Delaware County’s Bill Roth—past Olympic hopeful and alter ego of former Sixers mascot Hip Hop—rises to a new challenge
by Bill Donahue


For 14 years Bill Roth was “the man behind the mask” as Hip Hop, an acrobatic, muscle-bound rabbit who faithfully served as mascot for the Philadelphia 76ers till last year, when new ownership came in and decided to part ways with the character.  


As Hip Hop, Roth used his gymnastic expertise and charisma to entertain the throngs during Sixers home games. He also made as many as 350 appearances away from the arena each year, to children’s hospitals, fitness events and other events built around the character. Roth’s list of accomplishments, however, far exceeds his time as an emissary for two pro sports teams. (He also worked for the NBA’s Atlanta Hawks.) This former Olympic hopeful and five-time national gymnastics champ was the first male to have scored a “perfect 10” at a U.S. championship event, and he also has gymnastics moves named after him.


Roth, a Temple University graduate, has since become head coach and co-owner of Delco Training Center in Woodlyn. Even though his high-profile alter ego is no more, he couldn’t be happier. Suburban Life caught up with him and the rest of his gymnastically gifted family at their gym in Delaware County. The 41-year-old spoke about the pluses and minuses of his fame-cum-anonymity, Hip Hop’s demise and how be rebuilt himself in the aftermath. 


Suburban Life: You’ve had quite a journey. Where did it begin?

Bill Roth: I was coached by my dad [in gymnastics] till I left for college and went to Temple University on a full scholarship. I was training for the ’92 Olympic Games and had to have two major surgeries that year. First, I tore my pectoral tendon while warming up for a competition. Then I blew my ACL. I recovered from the surgeries and stayed at Temple, training and gearing up for the ’96 Olympics. … After ’96, when I didn’t make the Olympic team, I got a job with the Atlanta Hawks doing acrobatics and dunking off a mini trampoline. That opened the door, because [then-new 76ers owner] Pat Croce came in looking to revamp things. I auditioned for the job and wound up getting it.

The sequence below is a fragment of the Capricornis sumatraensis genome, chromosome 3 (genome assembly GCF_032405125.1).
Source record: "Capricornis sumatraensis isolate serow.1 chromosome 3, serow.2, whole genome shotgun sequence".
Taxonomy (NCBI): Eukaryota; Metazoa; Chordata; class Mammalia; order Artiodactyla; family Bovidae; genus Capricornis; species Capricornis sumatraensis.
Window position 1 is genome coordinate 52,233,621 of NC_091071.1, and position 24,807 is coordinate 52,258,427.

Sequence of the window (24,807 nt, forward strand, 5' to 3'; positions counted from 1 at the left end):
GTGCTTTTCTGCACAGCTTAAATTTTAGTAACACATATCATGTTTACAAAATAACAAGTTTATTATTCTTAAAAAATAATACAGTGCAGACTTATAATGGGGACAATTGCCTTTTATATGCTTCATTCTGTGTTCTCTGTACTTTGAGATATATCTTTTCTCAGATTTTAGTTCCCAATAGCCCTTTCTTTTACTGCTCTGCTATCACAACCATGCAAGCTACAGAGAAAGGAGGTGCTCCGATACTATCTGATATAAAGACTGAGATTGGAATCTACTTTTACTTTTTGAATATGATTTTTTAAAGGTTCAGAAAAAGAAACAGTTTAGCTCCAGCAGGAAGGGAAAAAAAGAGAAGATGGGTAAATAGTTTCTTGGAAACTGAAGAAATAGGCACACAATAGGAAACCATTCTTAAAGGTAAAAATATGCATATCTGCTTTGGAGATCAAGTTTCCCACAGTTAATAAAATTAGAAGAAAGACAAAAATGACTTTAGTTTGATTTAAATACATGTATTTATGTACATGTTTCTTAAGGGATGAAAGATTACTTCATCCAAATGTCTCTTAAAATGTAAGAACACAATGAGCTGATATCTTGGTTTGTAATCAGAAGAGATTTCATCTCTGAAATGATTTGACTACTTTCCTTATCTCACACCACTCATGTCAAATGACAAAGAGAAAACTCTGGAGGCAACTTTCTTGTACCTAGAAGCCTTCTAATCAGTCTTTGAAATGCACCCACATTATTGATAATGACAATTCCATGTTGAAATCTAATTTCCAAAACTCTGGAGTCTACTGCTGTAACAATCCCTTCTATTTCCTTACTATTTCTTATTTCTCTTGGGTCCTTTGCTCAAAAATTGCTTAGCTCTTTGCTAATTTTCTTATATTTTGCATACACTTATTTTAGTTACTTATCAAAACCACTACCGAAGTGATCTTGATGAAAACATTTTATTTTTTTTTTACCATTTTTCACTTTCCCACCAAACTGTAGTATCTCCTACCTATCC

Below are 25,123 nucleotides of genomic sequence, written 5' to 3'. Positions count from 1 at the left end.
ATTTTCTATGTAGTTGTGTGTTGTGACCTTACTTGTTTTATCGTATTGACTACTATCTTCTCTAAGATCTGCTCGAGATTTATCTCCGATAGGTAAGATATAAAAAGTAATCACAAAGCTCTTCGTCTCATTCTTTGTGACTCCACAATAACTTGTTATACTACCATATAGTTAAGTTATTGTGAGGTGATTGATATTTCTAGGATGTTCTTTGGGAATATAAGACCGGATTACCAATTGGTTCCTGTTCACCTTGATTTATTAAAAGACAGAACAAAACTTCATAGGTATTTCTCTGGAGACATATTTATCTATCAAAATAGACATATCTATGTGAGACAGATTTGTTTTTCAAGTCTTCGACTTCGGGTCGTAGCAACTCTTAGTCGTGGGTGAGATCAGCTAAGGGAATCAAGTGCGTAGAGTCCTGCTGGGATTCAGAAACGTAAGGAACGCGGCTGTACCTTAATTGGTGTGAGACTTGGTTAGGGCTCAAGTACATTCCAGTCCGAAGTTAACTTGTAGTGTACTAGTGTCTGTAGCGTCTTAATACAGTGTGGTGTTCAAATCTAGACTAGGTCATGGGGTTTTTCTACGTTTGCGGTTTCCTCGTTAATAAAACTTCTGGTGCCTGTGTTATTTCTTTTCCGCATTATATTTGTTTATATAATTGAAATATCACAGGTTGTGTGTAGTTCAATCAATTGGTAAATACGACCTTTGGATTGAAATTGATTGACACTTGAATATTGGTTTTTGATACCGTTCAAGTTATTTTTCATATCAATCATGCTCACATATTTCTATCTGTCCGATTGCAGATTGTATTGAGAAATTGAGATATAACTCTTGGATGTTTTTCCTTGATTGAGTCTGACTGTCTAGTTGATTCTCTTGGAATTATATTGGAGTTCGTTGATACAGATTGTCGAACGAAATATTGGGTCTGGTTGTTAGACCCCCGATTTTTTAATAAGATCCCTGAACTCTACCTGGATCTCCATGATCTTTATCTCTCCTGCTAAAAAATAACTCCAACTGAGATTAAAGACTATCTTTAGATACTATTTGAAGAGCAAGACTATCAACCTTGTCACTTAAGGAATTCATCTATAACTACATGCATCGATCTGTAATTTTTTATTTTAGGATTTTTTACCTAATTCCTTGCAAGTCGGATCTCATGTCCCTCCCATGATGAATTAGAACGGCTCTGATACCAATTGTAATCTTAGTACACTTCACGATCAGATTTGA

SL: I imagine there were plenty of ups and downs, both literally and figuratively.

BR: To be clapped and cheered in front of 20,000 people, there’s nothing better. To be booed in front of 20,000 people, it’s a humbling experience. To go from competitive gymnastics to becoming the character, to go from being recognized to now not being recognized, doing all these things [as Hip Hop] but nobody knows it’s me, it was tough. But I have so many wonderful memories of going into children’s hospitals, putting a smile on a child’s face, seeing the parents tear up, having a parent come up and say, “Thank you for doing that.” … It took every ounce of me not to break character and say, “You’re welcome.”  


SL: Was the experience of being Hip Hop much different than what you thought it would be?

BR: My job was seven days a week at any time, with appearances late at night, early in the morning, preparing for the games. When I had it, it was a wonderful job, especially because my family could be a part of it; the mini [Hip Hop] character was my daughter. Last year, when Blake Griffin won a dunk show by dunking over a car, we did a spoof of that with her on a trampoline. … It’s the memories like that that made the job worth doing and putting in the extra time.  


SL: Physically you look like you could still be out there winning medals. What’s your secret to fitness?

BR: When I was [Hip Hop], in my mind and in my heart, it was worth getting up to go work out because that’s what my job depended upon. Doing that for so many years without major injuries is commendable. I’m an early riser, and now when I work out it’s to care for myself so I can spot and care for these gymnasts. I need to be sure that I can save them. Just yesterday a girl fell off the high bars, but I was able to grab her and make her safe from being injured. There’s a trust factor you cannot break.


SL: When you found out the Hip Hop part of your life was coming to an end, was it a punch to the gut or more like, “It’s time for the next chapter”?

BR: Absolutely it felt like a punch to the gut, but I had two choices to make: to trust that this was another door God was going to shut and another was going to open; or I could say, “I’m so upset and this is horrible,” and go the other way. My wife truly helped me. When you get punched in the gut and someone cares and loves you, and you have that someone to dust you off and walk with you, it makes the process a little easier to go through.


Will I miss Hip Hop? I’m not going to miss performing, but I’m going to miss the people I came into contact with. The same way I got the job is the same way I lost the job. Pat [Croce] was the new owner when I came on, and this time it was down a new road when a new owner came in. God has a new door for me to walk through now. It’s always been a life dream of mine to have my own gym. Looking back on it now, I’m glad it happened.